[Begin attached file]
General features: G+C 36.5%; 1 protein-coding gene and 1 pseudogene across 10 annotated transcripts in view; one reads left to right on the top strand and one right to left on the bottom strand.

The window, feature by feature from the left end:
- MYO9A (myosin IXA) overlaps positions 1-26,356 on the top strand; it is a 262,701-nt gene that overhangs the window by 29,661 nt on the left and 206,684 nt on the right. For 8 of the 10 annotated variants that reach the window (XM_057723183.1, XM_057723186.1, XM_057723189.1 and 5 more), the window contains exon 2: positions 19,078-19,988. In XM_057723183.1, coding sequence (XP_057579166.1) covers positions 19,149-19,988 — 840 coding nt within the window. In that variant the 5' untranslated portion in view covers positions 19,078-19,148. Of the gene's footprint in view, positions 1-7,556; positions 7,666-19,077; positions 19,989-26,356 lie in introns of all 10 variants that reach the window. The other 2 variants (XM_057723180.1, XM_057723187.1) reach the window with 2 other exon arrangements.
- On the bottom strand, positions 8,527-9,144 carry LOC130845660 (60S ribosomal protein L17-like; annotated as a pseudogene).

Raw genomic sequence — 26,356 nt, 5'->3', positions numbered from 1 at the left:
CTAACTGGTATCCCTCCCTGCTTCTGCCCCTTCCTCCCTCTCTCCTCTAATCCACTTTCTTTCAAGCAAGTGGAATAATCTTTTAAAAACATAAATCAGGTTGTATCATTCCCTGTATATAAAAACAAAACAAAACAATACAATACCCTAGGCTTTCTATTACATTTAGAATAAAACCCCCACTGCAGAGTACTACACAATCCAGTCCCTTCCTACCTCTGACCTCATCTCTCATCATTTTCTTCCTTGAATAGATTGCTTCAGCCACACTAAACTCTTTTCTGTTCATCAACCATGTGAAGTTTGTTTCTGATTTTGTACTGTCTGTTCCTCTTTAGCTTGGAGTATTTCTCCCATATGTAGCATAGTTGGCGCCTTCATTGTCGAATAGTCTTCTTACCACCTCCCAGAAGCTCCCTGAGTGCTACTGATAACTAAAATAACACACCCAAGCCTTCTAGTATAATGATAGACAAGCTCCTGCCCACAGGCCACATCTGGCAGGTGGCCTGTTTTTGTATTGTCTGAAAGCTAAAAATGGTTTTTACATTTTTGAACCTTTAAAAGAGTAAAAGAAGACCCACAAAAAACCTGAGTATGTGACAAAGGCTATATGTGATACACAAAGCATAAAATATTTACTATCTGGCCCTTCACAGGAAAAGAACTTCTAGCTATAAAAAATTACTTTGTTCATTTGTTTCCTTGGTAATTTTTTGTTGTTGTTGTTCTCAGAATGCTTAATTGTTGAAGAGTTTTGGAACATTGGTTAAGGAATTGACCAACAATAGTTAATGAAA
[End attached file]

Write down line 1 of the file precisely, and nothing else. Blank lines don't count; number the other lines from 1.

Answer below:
General features: G+C 36.5%; 1 protein-coding gene and 1 pseudogene across 10 annotated transcripts in view; one reads left to right on the top strand and one right to left on the bottom strand.